Exploring the Arrow SoCKit Part II - Installing Linux
In my last post, I showed you how to get a simple FPGA example working on the Arrow SoCKit dev board. In this post, we will explore the CPU side of the Cyclone V SoC and install a custom Linux kernel and root filesystem using Buildroot. This tutorial will focus on booting via SD card, so make sure you have a microSDHC card handy. If your computer doesn’t have a microSD port, you will also need a microSD - SD and possibly an SD - USB adapter. Also, these instructions assume you are running some form of Linux. It should be possible to do all these things on Windows or OSX as well, but you’ll have to figure that out yourself (or switch to a real operating system).
RocketBoards.org has some articles on booting Linux on the SoCKit, but they are focused on booting Altera’s Yocto Linux distribution. If you don’t feel like going through compiling everything yourself, you can always just follow their instructions for booting from a pre-built image. However, if you’re a Linux nerd like me and want to get the educational benefits of doing things the hard way, read on!
Warning! Here there be dragons! Getting Linux running on an embedded system can be something of a dark art. One semester in my days as an undergraduate, I took on a research project that involved booting Android on an Arndale development board. It took two months of banging my head against the problem before I finally gave up and asked for help on a kernel dev mailing list. Turns out I was just using the wrong versions of the kernel and bootloader. So what am I trying to say here? I'm saying that you shouldn't get discouraged if things don't work and for the love of all that is holy, ask for help if you get stuck!!!! Don't do the same thing I did and try the same things over and over again. If it's not working, there's probably some information you're missing. Go open an issue on the Github repo for this site with your question and I'll try to answer it. If that doesn't work (and it probably won't, since I'm just figuring all of this out as I go along), you can try asking your question on the RocketBoards.org mailing lists.
Step 1 - Configuring the Board
To boot Linux from the SD Card, you will first need to set the jumpers and switches on the board correctly. Follow the instructions on the RocketBoards.org article to do this.
Step 2 - Partitioning the SD Card
To partition the SD card, use the fdisk program. Plug the SD card into your
computer and delete any existing partitions if there are any.
Then, run the command
fdisk /dev/sdX. Replace
/dev/sdX with whatever
device file your OS recognizes the SD card as (it’ll probably be
This will bring you into the fdisk command prompt. Enter the following commands
(note: when I type
<enter> it means just hit enter without entering a command).
n p 3 2048 +2048 t a2 n p <enter> <enter> +256M t 1 0b n p <enter> <enter> <enter> w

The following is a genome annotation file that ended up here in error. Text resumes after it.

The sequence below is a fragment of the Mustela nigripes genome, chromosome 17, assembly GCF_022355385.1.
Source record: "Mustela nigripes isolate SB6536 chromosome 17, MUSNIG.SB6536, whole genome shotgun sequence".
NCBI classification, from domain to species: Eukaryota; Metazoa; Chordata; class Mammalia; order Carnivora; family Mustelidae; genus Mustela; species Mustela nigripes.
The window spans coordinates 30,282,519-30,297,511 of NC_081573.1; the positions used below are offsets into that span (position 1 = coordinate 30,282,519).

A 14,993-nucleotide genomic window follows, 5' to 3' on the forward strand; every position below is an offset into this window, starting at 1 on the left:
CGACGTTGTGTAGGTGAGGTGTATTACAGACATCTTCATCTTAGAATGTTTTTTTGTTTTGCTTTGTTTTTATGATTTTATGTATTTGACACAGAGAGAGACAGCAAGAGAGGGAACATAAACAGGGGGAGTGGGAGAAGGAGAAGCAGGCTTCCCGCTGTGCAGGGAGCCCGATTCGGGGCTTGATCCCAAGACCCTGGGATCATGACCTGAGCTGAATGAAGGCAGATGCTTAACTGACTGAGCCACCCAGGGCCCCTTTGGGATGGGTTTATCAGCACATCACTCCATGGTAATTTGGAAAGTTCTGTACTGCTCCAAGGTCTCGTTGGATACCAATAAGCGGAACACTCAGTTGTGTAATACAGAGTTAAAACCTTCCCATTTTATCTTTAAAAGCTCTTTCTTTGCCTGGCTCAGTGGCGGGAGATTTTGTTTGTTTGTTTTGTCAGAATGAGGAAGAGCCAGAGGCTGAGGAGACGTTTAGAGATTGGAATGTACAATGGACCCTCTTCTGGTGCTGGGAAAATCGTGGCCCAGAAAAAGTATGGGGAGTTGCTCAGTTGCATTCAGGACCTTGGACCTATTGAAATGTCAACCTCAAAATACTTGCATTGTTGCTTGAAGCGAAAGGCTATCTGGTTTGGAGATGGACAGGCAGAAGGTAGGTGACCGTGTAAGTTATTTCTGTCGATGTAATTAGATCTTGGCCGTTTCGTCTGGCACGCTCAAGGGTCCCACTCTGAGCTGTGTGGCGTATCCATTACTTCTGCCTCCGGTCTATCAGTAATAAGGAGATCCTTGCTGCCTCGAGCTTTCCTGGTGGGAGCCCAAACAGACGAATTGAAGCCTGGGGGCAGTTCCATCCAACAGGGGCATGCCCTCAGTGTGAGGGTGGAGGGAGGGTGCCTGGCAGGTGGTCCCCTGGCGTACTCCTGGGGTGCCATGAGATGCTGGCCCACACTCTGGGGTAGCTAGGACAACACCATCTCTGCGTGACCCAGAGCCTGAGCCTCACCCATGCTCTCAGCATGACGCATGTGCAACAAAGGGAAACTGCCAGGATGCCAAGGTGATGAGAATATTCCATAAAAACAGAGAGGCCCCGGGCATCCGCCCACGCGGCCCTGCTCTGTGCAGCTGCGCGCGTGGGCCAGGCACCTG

Once you enter “w”, the partition table will be written to the SD card.
Step 3 - Installing the bootloader
The bootloader used for embedded ARM systems is called u-boot. Unfortunately, this is the one part that I couldn’t figure out how to install from source. There seems to be a problem with the stage 1 bootloader in the rocketboards.org git repo. Fortunately there is a (rather hacky) way around this. Simply extract the bootloader from the pre-built image. I’ve uploaded the bootloader image for you so that you don’t have to go and download a 1.9 GB image in order to extract a single megabyte from it. Once you’ve downloaded it, you can write it to the SD card like so.
sudo dd if=bootloader.img of=/dev/sdX3 bs=512 sudo sync
Don’t forget to replace the “X”.
Step 4 - Installing the kernel
Clone the sources of the kernel for the SoCKit from RocketBoards.org.
git clone git://git.rocketboards.org/linux-socfpga.git cd linux-socfpga git checkout -b sockit ACDS13.1_REL_GSRD_PR
You will also need to download the Linaro ARM toolchain to get the C cross-compiler. Find the latest release tarball for your system here. If you are on Linux, you are looking for the tarball named something like “gcc-linaro-arm-linux-gnueabihf-some-version-number_linux.tar.xz”
Extract the tarball anywhere on your system and then add the “bin” subdirectory of the extracted folder to your path. If you’ve done this properly, you should be able to run the following command.
Now that you have the cross-compiler, you can start building the kernel. First, make sure to choose the correct configuration.
make CROSS_COMPILE=arm-linux-gnueabihf- ARCH=arm socfpga_defconfig
You’ll probably want to add an alias for the first part of the command to your .bashrc or .zshrc. For instance, I have
alias armmake='make CROSS_COMPILE=arm-linux-gnueabihf- ARCH=arm'
Now we can build the kernel image itself. To do this, you will first need to install the U-boot “mkimage” tool. On Ubuntu and Debian, just install the “uboot-mkimage” package. On Arch, install the “uboot-mkimage” package from the AUR. The Linux kernel takes a long time to build. You can speed things up a bit by using multiple threads. The command I use is…
armmake -j4 uImage LOADADDR=0x8000
You should replace 4 with the number of cores you have on your computer.
You also need to build the device tree for the SoCKit board.
Now that the kernel and device tree are built, you need to copy them onto the boot partition. First, format the partition as FAT32 and mount it.
sudo mkfs.vfat /dev/sdX1 sudo mount /dev/sdX1 /mnt